I didnt go to far into depth, I was talking to her while at the athletic club in Bellevue 24 HOUR Fitness.

ron said...

She mentioned something about the 19th. of last month... That any loans closed after such date had much stricter guidelines and many of the loans that werent closed by that dat were subjuct to new guidelines.

apparently many of the loans after that date have been kicked back for none approval.

ron said...

Amazing how much information you can get while in a Hot Tube.. .. Just about every date Ive ever gotten at the athletic club has been sealed while in the Hot Tube.

ron said...

She really seeemed more focused on the 80/20s and the NO DOC, No Stated Income loans as being about the Roughest..

Overall she was having difficulties with them all- however those 3 were her hardest to get financing for.

She was saying that the No Doc, Stated was needing some sort of Verification Now~!!

MisterBubble said...

Hot tube? Is that like YouTube?

Richard said...

If 0-down, Alt-A and subprime are basically gone in one fell swoop, I have a hard time seeing how we aren't on the edge of a major liquidity crunch.

This would represent such a huge contraction in all RE-related industries that mass layoffs seem unavoidable.

Perhaps the fed will be cutting rates this year after all.

ron said...

apparently- The standards are Bleeding into the Prime.

many of the 80/20 loans are actually prime loans. Its working its way up the loan scale.. This isnt just a Sub-prime problem.

Only real difference in many people being label Prime and Sub-prime are just ther credit rating. Many of the loans done in the Prime are things that would of been sub-prime several years ago.

Mike said...

ron - Did you get a date from mortgage broker? You should get a date, and then report back some more "inside info"... if you know what I mean ;) ;) ;)

matthew said...

why is it I get an image of Borat in the hot tub at 24 hour fitness club saying "You like?" when I read Ron's post? :)

SeattleMoose said...

Here is that map of mortgage “pain” put out a couple weeks ago. Scroll down about 1/2 way and you'll find a clickable map of the western/eastern U.S.

Seattle is indeed “different”…

SLTO Troll said...

I agree with the statement above... even a chink in the armor will break the shield...

the new guidelines that are ACTUALLY being enforced vs suggestions ignored makes this a whole different market... what countrywide is doing, everyone will follow...

The next step is appraisals not meeting expectations... this will kill the seller rebates that are providing 105% financing...

and prime and subprime are all the same...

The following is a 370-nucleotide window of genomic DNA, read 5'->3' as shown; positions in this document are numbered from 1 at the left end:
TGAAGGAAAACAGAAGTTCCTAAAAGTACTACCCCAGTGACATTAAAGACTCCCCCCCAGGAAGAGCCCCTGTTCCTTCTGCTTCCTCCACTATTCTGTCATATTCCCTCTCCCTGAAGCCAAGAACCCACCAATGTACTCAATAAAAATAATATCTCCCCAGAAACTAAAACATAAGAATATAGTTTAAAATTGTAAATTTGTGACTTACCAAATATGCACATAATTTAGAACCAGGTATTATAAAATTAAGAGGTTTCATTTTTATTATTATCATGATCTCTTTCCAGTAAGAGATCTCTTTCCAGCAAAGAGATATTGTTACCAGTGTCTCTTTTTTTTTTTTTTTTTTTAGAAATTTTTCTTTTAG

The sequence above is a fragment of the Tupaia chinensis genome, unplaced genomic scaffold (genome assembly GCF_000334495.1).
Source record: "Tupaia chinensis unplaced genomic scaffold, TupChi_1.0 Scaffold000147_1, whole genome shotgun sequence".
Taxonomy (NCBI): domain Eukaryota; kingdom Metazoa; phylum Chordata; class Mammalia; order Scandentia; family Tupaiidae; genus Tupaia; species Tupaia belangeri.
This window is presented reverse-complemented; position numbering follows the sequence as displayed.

even perfect score folks got 100% loans because they could...

this run up in the market also pushed a lot of prime borrowers with 6 figure incomes to mortgage themselves to the hilt...

Depending on your industry, when housing slows down, business suffer... retail sales are down, remodels are down, car sales go down, boat sales go down, trips become less extravagant, etc...

Hang on everybody the rollercoaster is about to crest the first peak...

ron said...

Aunt Worked at GE capitol- WMC Mortgage. She was given her walking papers in the last month.

Saw on implode a meter that WMC Is shutting down there Bellevue Location, just yesterday that information came out.

Also apparently they are cutting most or all there subprime lending. They are a top 10 subprime lending operation..

michal said...

The Economist has an interesting article on lending, including data on the proportion of subprime loans. They say last year 20% loans were subprime, and another 13% Alt-A (a.k.a. liar loans). That would make it a third of the market... Interesting, indeed.

synthetik said...

I feel it should e pointed out that on February 27, 2007, over on the RCG blog, Eleua eloquently stated in comment #7 "I too have a feeling in my bones. I smell a banking crisis. Do you have any friends in the industry, and what are they telling you?"

What was Ardell's response?
Well, sh couldn't give an "RA" (er, rats arse) about Banks and Real Estate.

I wonder if she sees things differently now, or is she still lost in her p-funkadelic psychotrophic mixture of REIC cool-aid?

Is anyone else enjoying this?

witzend said...

What an intellectual that Ardell. Banking-n-stuff? what's that got to do with anything?

S Crow said...

What is discouraging about our line of work is seeing clearly financially distressed people who are refinancing to basically prolong or delay problems. It truly sucks, but there is nothing you can do or say professionally.

Just learned of a 100% borrower who just put their house on the market. They closed their purchase about a year ago through our office and refinanced again a few weeks ago.

House went on the market in an area that took several months for earlier comps to sell in this price range, much of which sold for less than what they just listed for.

Not a good thing and I can't help but think about the socio-economic impact this stuff creates: financial problems leading to break-ups and family issues. I've got kids, so it's tough to not look through those lenses.

synthetik said...

They'll go bankrupt and eventually get on with thier lives - no harm done.

Maybe they'll have one less hummer or one less trip to Paris next summer, but they'll be OK.

We need this "reboot" in our economy and they'll be some dead bodies along the way. That's our system; and that's what happens when Greenspan and the Fed conspire to grease the wheels of cheap money.

People need to learn how to get by with less - and they will.

Let's just hope the Gov't doesn't try and bail out all the FB's. Why should we pay for their mistakes? No one was holding a gun to their heads, forcing them to overstate their income. I have no remorse for them at all.

Patrick said...

I Just finished a 5 Year stint with a subprime Broker. I've been
preaching to my friends for the last two years that what is currently happening in the subprime
sector was going to happen. I'm not
a fortune teller, its just common sense. When a lender allows a borrower to use 55% of Gross income
on housing, it doesn't take a rocket scientist to figure out that when the unexpected happens to a borrower The lenders loans are going south. When the only requirement for a buyer is the mirror check (Are they breathing) and a job. I was a processor so I